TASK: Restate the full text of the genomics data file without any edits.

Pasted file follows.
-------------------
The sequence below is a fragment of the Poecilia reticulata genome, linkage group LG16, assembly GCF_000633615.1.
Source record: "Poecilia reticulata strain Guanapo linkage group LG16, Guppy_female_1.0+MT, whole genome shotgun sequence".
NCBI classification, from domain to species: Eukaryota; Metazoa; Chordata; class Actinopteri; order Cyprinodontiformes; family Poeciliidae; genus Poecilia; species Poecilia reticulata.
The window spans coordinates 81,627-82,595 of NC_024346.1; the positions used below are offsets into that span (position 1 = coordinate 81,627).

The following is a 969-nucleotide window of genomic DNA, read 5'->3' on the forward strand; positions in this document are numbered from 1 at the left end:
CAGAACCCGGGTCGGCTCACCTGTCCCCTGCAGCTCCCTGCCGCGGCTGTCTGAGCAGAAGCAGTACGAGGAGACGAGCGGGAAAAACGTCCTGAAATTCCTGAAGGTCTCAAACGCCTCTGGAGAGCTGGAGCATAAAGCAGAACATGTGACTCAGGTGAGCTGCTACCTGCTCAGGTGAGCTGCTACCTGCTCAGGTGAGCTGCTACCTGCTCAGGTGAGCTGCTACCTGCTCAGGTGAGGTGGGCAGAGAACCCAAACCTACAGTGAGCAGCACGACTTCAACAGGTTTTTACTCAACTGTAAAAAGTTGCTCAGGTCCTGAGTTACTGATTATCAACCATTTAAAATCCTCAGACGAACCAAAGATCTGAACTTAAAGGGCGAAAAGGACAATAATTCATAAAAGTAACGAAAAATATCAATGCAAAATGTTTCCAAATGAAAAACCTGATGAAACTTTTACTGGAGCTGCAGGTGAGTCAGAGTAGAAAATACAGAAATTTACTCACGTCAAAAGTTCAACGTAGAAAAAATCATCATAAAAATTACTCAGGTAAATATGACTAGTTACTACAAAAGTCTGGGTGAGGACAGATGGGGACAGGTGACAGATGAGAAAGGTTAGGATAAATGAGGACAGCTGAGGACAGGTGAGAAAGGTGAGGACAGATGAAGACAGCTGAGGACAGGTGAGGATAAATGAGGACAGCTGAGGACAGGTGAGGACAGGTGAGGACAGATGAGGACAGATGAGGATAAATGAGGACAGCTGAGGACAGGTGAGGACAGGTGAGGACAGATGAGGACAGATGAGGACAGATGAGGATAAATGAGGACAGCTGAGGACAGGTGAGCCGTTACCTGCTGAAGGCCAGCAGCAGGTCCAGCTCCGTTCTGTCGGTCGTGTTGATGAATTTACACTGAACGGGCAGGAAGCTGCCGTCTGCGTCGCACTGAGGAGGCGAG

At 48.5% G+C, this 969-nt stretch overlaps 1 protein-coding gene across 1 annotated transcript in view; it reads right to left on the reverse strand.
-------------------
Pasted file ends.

The sequence below is a fragment of the Poecilia reticulata genome, linkage group LG16, assembly GCF_000633615.1.
Source record: "Poecilia reticulata strain Guanapo linkage group LG16, Guppy_female_1.0+MT, whole genome shotgun sequence".
NCBI classification, from domain to species: Eukaryota; Metazoa; Chordata; class Actinopteri; order Cyprinodontiformes; family Poeciliidae; genus Poecilia; species Poecilia reticulata.
The window spans coordinates 81,627-82,595 of NC_024346.1; the positions used below are offsets into that span (position 1 = coordinate 81,627).

The following is a 969-nucleotide window of genomic DNA, read 5'->3' on the forward strand; positions in this document are numbered from 1 at the left end:
CAGAACCCGGGTCGGCTCACCTGTCCCCTGCAGCTCCCTGCCGCGGCTGTCTGAGCAGAAGCAGTACGAGGAGACGAGCGGGAAAAACGTCCTGAAATTCCTGAAGGTCTCAAACGCCTCTGGAGAGCTGGAGCATAAAGCAGAACATGTGACTCAGGTGAGCTGCTACCTGCTCAGGTGAGCTGCTACCTGCTCAGGTGAGCTGCTACCTGCTCAGGTGAGCTGCTACCTGCTCAGGTGAGGTGGGCAGAGAACCCAAACCTACAGTGAGCAGCACGACTTCAACAGGTTTTTACTCAACTGTAAAAAGTTGCTCAGGTCCTGAGTTACTGATTATCAACCATTTAAAATCCTCAGACGAACCAAAGATCTGAACTTAAAGGGCGAAAAGGACAATAATTCATAAAAGTAACGAAAAATATCAATGCAAAATGTTTCCAAATGAAAAACCTGATGAAACTTTTACTGGAGCTGCAGGTGAGTCAGAGTAGAAAATACAGAAATTTACTCACGTCAAAAGTTCAACGTAGAAAAAATCATCATAAAAATTACTCAGGTAAATATGACTAGTTACTACAAAAGTCTGGGTGAGGACAGATGGGGACAGGTGACAGATGAGAAAGGTTAGGATAAATGAGGACAGCTGAGGACAGGTGAGAAAGGTGAGGACAGATGAAGACAGCTGAGGACAGGTGAGGATAAATGAGGACAGCTGAGGACAGGTGAGGACAGGTGAGGACAGATGAGGACAGATGAGGATAAATGAGGACAGCTGAGGACAGGTGAGGACAGGTGAGGACAGATGAGGACAGATGAGGACAGATGAGGATAAATGAGGACAGCTGAGGACAGGTGAGCCGTTACCTGCTGAAGGCCAGCAGCAGGTCCAGCTCCGTTCTGTCGGTCGTGTTGATGAATTTACACTGAACGGGCAGGAAGCTGCCGTCTGCGTCGCACTGAGGAGGCGAG

At 48.5% G+C, this 969-nt stretch overlaps 1 protein-coding gene across 1 annotated transcript in view; it reads right to left on the reverse strand.